Eagle Forum vs. Marco Rubio

Marco Rubio, long the heartthrob of much of the so-called conservative media such as the National Review and Fox News, has now been thrust onto center stage as the last best hope of the establishment.  His third-place showing in Iowa this past week was the subject of perhaps the most fawning coverage by the broadcast media in this election cycle.  In some quarters, Rubio and his family were compared to the charismatic John F. Kennedy and his family in the days of “Camelot.”  Further, nearly everywhere one turned, he was touted as nearly unbeatable versus Hillary Clinton.

Conveniently overlooked by these lovestruck sycophants is his checkered past in duping many into believing he was an honest and forthright conservative who just made a minor error in promoting amnesty when he first set foot in the Senate – despite running as an avowed anti-amnesty candidate for the U.S. Senate in 2010.  In a devastating analysis of his record since his election as senator, The Eagle Forum lays out in great detail who this man really is, as well as the lies and obfuscations in his determination to pass so-called “comprehensive immigration reform.”  The summary of the study in part:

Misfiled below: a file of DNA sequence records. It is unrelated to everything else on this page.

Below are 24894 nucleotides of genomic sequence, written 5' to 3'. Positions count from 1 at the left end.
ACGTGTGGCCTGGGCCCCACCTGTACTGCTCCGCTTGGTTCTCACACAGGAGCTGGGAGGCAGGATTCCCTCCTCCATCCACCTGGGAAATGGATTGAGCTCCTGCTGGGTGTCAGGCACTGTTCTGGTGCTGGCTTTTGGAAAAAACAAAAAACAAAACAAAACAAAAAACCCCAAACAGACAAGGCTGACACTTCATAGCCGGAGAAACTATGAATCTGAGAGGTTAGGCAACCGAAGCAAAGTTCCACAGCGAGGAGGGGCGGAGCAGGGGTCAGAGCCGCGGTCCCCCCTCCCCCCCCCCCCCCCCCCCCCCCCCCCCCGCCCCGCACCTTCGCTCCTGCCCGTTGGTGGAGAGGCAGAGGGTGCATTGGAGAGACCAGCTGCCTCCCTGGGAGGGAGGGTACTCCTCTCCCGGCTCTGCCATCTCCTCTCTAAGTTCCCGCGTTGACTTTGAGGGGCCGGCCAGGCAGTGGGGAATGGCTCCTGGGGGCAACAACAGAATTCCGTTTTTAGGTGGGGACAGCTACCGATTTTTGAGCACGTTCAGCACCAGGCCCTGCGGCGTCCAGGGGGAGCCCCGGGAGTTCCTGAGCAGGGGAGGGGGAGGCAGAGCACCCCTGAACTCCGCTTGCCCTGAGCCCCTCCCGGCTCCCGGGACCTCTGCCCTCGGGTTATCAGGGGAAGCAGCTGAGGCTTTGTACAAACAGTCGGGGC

There is no single major distinguishing policy difference between Marco Rubio, John McCain or Lindsey Graham. They have the same trade policy, immigration policy and foreign policy.  But on immigration most especially — the issue in which all four have invested the most — there is no daylight separating them.

The difference, then, is one of persona, not policy.  And in the arena of immigration, this translates into a vital difference.  The biggest change from McCain-Kennedy, which could not get out of the Senate, and the Gang of Eight — which was nursed along by conservative pundits despite being to the left of Kennedy’s bill — was the presence of Rubio.  Rubio created the conditions necessary to produce a considerably more open borders bill: conservatives who were invested in the Rubio Brand provided no early pushback but accepted Kennedy’s old talking points, and Rubio gave red state Democrats the political space necessary to support it.  This is how it got 68 votes in the Senate.